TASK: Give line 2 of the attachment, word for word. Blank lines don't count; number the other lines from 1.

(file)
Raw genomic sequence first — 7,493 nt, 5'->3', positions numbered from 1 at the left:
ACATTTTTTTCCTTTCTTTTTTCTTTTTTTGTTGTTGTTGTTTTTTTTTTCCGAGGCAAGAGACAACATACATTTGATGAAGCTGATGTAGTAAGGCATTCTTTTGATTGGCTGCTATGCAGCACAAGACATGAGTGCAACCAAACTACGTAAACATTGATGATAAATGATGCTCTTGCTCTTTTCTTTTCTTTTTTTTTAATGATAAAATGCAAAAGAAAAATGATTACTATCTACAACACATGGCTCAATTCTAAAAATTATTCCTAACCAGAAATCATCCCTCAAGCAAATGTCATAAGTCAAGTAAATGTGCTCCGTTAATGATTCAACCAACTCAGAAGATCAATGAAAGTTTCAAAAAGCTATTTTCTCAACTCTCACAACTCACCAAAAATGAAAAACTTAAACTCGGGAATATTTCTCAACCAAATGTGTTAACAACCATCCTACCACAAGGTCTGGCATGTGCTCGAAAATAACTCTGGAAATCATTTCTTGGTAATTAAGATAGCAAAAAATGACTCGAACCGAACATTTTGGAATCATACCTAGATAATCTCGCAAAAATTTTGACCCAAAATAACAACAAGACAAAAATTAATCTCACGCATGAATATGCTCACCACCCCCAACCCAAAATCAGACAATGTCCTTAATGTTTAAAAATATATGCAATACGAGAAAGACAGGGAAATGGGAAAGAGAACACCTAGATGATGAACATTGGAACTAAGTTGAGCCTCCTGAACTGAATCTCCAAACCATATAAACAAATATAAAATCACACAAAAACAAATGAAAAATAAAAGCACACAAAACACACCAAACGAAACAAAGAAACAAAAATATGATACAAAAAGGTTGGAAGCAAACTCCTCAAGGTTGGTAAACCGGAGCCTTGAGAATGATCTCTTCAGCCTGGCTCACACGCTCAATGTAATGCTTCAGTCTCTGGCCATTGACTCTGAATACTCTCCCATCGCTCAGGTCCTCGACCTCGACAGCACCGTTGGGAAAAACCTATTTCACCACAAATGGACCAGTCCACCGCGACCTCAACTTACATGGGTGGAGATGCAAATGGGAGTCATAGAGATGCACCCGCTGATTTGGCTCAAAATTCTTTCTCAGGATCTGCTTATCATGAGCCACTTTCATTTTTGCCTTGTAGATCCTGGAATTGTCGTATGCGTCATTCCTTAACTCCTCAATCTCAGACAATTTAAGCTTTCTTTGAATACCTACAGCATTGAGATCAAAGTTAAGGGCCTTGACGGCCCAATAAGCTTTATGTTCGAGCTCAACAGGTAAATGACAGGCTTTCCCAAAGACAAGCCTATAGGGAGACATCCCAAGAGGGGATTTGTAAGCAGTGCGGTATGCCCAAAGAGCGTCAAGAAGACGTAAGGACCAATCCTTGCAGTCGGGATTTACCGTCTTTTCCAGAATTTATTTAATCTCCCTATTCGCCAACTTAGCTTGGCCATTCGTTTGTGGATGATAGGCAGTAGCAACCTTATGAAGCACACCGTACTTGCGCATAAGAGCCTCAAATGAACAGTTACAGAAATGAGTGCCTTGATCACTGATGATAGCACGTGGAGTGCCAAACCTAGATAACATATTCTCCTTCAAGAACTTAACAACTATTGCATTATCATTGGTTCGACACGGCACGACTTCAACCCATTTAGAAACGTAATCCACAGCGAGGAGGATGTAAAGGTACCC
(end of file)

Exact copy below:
ACATTTTTTTCCTTTCTTTTTTCTTTTTTTGTTGTTGTTGTTTTTTTTTTCCGAGGCAAGAGACAACATACATTTGATGAAGCTGATGTAGTAAGGCATTCTTTTGATTGGCTGCTATGCAGCACAAGACATGAGTGCAACCAAACTACGTAAACATTGATGATAAATGATGCTCTTGCTCTTTTCTTTTCTTTTTTTTTAATGATAAAATGCAAAAGAAAAATGATTACTATCTACAACACATGGCTCAATTCTAAAAATTATTCCTAACCAGAAATCATCCCTCAAGCAAATGTCATAAGTCAAGTAAATGTGCTCCGTTAATGATTCAACCAACTCAGAAGATCAATGAAAGTTTCAAAAAGCTATTTTCTCAACTCTCACAACTCACCAAAAATGAAAAACTTAAACTCGGGAATATTTCTCAACCAAATGTGTTAACAACCATCCTACCACAAGGTCTGGCATGTGCTCGAAAATAACTCTGGAAATCATTTCTTGGTAATTAAGATAGCAAAAAATGACTCGAACCGAACATTTTGGAATCATACCTAGATAATCTCGCAAAAATTTTGACCCAAAATAACAACAAGACAAAAATTAATCTCACGCATGAATATGCTCACCACCCCCAACCCAAAATCAGACAATGTCCTTAATGTTTAAAAATATATGCAATACGAGAAAGACAGGGAAATGGGAAAGAGAACACCTAGATGATGAACATTGGAACTAAGTTGAGCCTCCTGAACTGAATCTCCAAACCATATAAACAAATATAAAATCACACAAAAACAAATGAAAAATAAAAGCACACAAAACACACCAAACGAAACAAAGAAACAAAAATATGATACAAAAAGGTTGGAAGCAAACTCCTCAAGGTTGGTAAACCGGAGCCTTGAGAATGATCTCTTCAGCCTGGCTCACACGCTCAATGTAATGCTTCAGTCTCTGGCCATTGACTCTGAATACTCTCCCATCGCTCAGGTCCTCGACCTCGACAGCACCGTTGGGAAAAACCTATTTCACCACAAATGGACCAGTCCACCGCGACCTCAACTTACATGGGTGGAGATGCAAATGGGAGTCATAGAGATGCACCCGCTGATTTGGCTCAAAATTCTTTCTCAGGATCTGCTTATCATGAGCCACTTTCATTTTTGCCTTGTAGATCCTGGAATTGTCGTATGCGTCATTCCTTAACTCCTCAATCTCAGACAATTTAAGCTTTCTTTGAATACCTACAGCATTGAGATCAAAGTTAAGGGCCTTGACGGCCCAATAAGCTTTATGTTCGAGCTCAACAGGTAAATGACAGGCTTTCCCAAAGACAAGCCTATAGGGAGACATCCCAAGAGGGGATTTGTAAGCAGTGCGGTATGCCCAAAGAGCGTCAAGAAGACGTAAGGACCAATCCTTGCAGTCGGGATTTACCGTCTTTTCCAGAATTTATTTAATCTCCCTATTCGCCAACTTAGCTTGGCCATTCGTTTGTGGATGATAGGCAGTAGCAACCTTATGAAGCACACCGTACTTGCGCATAAGAGCCTCAAATGAACAGTTACAGAAATGAGTGCCTTGATCACTGATGATAGCACGTGGAGTGCCAAACCTAGATAACATATTCTCCTTCAAGAACTTAACAACTATTGCATTATCATTGGTTCGACACGGCACGACTTCAACCCATTTAGAAACGTAATCCACAGCGAGGAGGATGTAAAGGTACCC